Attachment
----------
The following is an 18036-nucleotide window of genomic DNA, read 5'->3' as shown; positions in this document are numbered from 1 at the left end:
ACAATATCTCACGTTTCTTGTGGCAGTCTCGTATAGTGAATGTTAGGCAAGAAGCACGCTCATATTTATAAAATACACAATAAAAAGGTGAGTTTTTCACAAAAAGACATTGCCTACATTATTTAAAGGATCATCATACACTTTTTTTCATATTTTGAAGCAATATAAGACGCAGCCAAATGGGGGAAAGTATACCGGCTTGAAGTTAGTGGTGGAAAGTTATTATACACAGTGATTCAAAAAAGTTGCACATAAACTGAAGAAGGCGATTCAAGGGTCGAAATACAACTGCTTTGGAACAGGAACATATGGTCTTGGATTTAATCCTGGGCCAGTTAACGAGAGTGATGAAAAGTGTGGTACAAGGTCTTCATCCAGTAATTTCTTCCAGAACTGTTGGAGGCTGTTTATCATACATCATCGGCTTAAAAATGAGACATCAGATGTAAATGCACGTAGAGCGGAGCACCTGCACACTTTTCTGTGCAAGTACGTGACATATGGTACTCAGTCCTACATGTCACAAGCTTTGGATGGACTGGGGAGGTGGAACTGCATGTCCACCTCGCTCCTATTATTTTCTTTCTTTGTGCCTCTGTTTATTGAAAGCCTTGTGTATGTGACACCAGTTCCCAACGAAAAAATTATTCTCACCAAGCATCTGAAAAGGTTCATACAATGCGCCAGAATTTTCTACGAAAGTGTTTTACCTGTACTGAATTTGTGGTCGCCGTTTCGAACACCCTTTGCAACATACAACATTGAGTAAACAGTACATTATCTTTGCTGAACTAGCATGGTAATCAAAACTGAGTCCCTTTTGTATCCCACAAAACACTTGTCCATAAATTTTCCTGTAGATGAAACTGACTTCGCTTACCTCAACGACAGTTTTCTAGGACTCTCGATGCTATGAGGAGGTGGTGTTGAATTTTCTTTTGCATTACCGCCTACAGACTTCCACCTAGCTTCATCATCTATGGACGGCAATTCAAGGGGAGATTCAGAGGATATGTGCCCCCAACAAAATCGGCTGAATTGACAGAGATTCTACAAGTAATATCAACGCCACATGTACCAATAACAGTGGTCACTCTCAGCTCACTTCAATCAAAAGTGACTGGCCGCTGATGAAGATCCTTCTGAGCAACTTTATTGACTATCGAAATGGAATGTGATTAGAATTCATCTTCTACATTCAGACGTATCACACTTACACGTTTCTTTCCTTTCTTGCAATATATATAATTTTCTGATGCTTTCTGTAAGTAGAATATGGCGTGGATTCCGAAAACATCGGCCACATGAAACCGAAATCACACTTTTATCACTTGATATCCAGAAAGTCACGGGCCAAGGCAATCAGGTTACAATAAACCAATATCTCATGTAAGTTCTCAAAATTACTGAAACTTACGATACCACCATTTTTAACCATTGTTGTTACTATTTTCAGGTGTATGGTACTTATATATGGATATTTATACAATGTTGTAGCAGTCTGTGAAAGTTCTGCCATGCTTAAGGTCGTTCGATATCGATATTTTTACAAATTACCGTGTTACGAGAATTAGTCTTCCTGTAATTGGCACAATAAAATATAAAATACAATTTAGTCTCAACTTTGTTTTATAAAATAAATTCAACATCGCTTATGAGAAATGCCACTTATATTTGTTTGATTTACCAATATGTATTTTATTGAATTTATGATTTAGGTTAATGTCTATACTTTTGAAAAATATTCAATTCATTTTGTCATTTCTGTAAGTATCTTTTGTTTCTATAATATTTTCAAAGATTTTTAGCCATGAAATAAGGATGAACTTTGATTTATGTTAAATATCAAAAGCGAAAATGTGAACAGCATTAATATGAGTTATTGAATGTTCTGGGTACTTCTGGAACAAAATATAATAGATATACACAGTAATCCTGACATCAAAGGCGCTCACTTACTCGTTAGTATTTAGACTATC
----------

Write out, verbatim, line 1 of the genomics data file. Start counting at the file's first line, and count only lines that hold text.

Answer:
The following is an 18036-nucleotide window of genomic DNA, read 5'->3' as shown; positions in this document are numbered from 1 at the left end: